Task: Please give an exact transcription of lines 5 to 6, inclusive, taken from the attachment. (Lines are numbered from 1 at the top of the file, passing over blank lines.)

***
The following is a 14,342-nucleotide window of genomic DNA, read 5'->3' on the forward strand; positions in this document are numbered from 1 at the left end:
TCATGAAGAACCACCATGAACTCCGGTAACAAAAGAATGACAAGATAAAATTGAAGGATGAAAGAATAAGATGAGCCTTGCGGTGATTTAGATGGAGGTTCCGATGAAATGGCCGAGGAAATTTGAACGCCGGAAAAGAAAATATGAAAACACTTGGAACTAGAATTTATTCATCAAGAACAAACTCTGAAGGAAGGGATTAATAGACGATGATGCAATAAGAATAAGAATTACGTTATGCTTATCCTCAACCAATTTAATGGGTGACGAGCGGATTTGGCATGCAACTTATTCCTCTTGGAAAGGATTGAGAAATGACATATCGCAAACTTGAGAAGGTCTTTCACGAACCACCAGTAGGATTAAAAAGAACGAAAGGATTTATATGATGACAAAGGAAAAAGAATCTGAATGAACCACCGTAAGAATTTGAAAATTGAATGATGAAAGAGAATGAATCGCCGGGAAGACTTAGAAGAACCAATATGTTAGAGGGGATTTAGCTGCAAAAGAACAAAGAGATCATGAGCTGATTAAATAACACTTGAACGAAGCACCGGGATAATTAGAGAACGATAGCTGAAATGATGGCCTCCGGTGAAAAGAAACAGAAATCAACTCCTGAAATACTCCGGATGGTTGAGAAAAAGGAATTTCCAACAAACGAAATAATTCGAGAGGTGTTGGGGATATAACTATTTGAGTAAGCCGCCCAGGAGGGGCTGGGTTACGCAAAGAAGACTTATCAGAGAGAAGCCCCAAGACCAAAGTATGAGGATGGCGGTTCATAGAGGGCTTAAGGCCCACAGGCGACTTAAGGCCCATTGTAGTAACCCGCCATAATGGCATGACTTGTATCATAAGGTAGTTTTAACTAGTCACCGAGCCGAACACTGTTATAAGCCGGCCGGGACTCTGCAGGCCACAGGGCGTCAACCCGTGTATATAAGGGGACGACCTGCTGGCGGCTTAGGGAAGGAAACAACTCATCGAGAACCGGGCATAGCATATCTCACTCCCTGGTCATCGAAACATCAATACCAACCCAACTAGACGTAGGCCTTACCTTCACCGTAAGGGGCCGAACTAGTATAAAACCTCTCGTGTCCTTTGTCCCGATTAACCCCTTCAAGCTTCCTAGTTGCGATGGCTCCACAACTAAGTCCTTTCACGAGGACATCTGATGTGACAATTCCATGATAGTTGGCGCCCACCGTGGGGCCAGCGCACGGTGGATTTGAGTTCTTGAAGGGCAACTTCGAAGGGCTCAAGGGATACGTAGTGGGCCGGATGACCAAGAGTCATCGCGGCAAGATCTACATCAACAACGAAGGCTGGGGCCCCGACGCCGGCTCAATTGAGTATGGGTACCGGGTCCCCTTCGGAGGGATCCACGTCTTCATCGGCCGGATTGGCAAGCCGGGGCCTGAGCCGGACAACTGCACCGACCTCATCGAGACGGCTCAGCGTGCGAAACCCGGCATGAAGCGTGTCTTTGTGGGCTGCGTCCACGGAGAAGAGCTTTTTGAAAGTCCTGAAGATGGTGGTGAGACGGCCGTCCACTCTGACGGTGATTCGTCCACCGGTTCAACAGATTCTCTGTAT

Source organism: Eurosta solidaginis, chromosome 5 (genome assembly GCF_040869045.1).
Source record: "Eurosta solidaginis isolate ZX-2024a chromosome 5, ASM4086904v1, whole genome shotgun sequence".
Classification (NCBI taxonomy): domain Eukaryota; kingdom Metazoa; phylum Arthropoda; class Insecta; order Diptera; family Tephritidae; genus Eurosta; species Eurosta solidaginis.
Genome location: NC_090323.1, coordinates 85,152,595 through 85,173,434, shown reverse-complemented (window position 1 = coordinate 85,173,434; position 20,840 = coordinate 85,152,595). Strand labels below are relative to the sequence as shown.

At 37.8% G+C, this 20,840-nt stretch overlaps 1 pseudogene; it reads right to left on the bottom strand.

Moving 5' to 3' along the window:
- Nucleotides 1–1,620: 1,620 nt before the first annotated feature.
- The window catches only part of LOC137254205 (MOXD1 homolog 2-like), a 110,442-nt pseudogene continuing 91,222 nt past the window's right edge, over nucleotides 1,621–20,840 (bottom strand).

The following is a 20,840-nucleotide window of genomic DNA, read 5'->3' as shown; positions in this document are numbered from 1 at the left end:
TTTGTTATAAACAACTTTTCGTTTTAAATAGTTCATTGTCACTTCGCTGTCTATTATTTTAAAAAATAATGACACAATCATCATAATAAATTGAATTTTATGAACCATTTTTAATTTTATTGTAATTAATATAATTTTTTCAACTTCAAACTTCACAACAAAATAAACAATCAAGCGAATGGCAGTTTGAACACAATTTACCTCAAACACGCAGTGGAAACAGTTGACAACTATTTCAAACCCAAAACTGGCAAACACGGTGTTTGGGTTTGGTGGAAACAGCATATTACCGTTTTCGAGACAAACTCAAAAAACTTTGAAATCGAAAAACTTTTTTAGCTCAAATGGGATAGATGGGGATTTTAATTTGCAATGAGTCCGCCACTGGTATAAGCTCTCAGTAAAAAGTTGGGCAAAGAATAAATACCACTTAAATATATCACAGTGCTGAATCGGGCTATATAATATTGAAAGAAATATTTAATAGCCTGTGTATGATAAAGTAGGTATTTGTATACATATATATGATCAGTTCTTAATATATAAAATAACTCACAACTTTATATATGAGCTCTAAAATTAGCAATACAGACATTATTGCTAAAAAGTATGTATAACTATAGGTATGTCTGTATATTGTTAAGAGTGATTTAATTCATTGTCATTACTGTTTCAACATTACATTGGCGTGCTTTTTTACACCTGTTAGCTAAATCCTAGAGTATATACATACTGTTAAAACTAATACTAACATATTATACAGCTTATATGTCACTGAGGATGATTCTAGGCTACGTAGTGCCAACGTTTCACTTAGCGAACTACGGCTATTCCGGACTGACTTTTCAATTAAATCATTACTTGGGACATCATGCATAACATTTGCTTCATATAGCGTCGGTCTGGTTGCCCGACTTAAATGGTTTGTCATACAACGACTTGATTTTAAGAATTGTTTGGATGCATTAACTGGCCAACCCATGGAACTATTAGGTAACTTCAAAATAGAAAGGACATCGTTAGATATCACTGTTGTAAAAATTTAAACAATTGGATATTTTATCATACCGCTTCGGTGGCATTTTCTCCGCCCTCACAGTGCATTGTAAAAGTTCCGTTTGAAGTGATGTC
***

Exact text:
Classification (NCBI taxonomy): domain Eukaryota; kingdom Metazoa; phylum Arthropoda; class Insecta; order Diptera; family Tephritidae; genus Eurosta; species Eurosta solidaginis.
Genome location: NC_090323.1, coordinates 85,152,595 through 85,173,434, shown reverse-complemented (window position 1 = coordinate 85,173,434; position 20,840 = coordinate 85,152,595). Strand labels below are relative to the sequence as shown.